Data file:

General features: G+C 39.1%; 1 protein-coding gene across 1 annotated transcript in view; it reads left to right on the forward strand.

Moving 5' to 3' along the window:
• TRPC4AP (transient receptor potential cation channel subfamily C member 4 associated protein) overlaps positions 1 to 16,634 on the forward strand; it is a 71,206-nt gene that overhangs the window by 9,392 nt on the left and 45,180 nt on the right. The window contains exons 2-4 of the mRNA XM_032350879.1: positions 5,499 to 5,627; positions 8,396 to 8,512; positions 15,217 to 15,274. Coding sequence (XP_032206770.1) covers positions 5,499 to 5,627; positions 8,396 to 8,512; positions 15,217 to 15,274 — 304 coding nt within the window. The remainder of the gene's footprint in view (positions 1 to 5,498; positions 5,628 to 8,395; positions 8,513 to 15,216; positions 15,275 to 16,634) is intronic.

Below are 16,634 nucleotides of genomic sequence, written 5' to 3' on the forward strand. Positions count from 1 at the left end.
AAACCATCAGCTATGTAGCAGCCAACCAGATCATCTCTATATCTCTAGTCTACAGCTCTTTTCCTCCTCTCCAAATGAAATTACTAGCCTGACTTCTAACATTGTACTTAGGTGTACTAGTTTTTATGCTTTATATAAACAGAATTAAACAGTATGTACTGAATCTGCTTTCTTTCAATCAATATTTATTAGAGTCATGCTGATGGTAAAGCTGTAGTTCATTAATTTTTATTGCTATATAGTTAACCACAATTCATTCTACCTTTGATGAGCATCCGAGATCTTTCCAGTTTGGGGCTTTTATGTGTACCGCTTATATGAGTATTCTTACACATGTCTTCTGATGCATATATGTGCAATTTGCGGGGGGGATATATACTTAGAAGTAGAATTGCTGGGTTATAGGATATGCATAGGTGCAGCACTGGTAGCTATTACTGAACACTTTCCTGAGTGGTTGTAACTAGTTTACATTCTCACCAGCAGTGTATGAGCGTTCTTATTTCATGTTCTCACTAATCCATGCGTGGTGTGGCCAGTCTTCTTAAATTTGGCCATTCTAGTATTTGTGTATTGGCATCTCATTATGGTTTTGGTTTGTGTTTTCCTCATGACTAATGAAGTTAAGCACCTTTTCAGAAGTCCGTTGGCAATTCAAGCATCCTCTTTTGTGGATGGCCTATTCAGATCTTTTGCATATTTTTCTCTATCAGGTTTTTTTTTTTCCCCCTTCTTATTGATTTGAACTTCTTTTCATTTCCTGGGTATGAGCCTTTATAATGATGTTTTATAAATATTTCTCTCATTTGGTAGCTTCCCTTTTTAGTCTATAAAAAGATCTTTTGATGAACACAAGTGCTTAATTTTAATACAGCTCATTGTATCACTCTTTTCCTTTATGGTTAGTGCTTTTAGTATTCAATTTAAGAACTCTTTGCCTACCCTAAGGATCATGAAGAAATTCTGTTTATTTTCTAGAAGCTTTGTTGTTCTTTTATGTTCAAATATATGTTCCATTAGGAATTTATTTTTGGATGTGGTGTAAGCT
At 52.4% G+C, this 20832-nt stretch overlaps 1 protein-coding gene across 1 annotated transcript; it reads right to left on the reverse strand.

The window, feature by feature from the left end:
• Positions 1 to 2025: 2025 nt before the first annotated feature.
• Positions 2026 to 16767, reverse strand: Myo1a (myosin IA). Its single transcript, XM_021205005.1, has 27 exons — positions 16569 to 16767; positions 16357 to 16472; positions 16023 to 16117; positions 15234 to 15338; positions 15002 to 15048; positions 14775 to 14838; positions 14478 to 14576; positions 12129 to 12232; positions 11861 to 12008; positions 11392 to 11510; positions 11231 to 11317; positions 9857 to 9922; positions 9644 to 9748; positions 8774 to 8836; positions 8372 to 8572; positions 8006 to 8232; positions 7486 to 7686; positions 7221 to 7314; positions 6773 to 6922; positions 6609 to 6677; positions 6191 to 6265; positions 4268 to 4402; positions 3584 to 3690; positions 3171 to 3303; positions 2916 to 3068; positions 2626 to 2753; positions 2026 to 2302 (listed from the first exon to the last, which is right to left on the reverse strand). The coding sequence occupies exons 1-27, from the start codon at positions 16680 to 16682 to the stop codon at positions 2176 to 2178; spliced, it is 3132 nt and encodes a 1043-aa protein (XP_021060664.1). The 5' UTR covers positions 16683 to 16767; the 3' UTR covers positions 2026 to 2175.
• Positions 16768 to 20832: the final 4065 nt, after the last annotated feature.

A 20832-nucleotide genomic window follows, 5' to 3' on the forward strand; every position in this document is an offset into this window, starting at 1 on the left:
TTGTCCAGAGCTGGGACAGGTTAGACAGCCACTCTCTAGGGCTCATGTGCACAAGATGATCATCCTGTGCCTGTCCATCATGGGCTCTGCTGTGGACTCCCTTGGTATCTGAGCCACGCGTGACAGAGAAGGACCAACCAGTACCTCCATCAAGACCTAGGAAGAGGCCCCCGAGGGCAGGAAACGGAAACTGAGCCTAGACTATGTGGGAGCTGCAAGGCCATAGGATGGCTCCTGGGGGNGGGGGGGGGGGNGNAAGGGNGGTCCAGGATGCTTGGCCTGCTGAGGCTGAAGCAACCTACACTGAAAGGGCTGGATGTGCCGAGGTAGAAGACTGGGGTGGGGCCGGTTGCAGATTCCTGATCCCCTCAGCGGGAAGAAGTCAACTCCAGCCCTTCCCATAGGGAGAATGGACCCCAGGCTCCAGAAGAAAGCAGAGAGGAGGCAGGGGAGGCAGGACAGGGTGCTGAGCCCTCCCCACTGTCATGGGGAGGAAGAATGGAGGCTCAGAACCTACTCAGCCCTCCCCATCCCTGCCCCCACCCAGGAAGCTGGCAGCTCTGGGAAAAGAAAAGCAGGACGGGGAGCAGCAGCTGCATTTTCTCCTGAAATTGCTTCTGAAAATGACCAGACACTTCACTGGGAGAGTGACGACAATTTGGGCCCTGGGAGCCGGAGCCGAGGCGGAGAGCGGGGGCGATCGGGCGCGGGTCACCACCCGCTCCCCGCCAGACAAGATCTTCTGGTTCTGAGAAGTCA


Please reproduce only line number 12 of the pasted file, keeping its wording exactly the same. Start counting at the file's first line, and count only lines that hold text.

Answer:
TTGTCCAGAGCTGGGACAGGTTAGACAGCCACTCTCTAGGGCTCATGTGCACAAGATGATCATCCTGTGCCTGTCCATCATGGGCTCTGCTGTGGACTCCCTTGGTATCTGAGCCACGCGTGACAGAGAAGGACCAACCAGTACCTCCATCAAGACCTAGGAAGAGGCCCCCGAGGGCAGGAAACGGAAACTGAGCCTAGACTATGTGGGAGCTGCAAGGCCATAGGATGGCTCCTGGGGGNGGGGGGGGGGGNGNAAGGGNGGTCCAGGATGCTTGGCCTGCTGAGGCTGAAGCAACCTACACTGAAAGGGCTGGATGTGCCGAGGTAGAAGACTGGGGTGGGGCCGGTTGCAGATTCCTGATCCCCTCAGCGGGAAGAAGTCAACTCCAGCCCTTCCCATAGGGAGAATGGACCCCAGGCTCCAGAAGAAAGCAGAGAGGAGGCAGGGGAGGCAGGACAGGGTGCTGAGCCCTCCCCACTGTCATGGGGAGGAAGAATGGAGGCTCAGAACCTACTCAGCCCTCCCCATCCCTGCCCCCACCCAGGAAGCTGGCAGCTCTGGGAAAAGAAAAGCAGGACGGGGAGCAGCAGCTGCATTTTCTCCTGAAATTGCTTCTGAAAATGACCAGACACTTCACTGGGAGAGTGACGACAATTTGGGCCCTGGGAGCCGGAGCCGAGGCGGAGAGCGGGGGCGATCGGGCGCGGGTCACCACCCGCTCCCCGCCAGACAAGATCTTCTGGTTCTGAGAAGTCA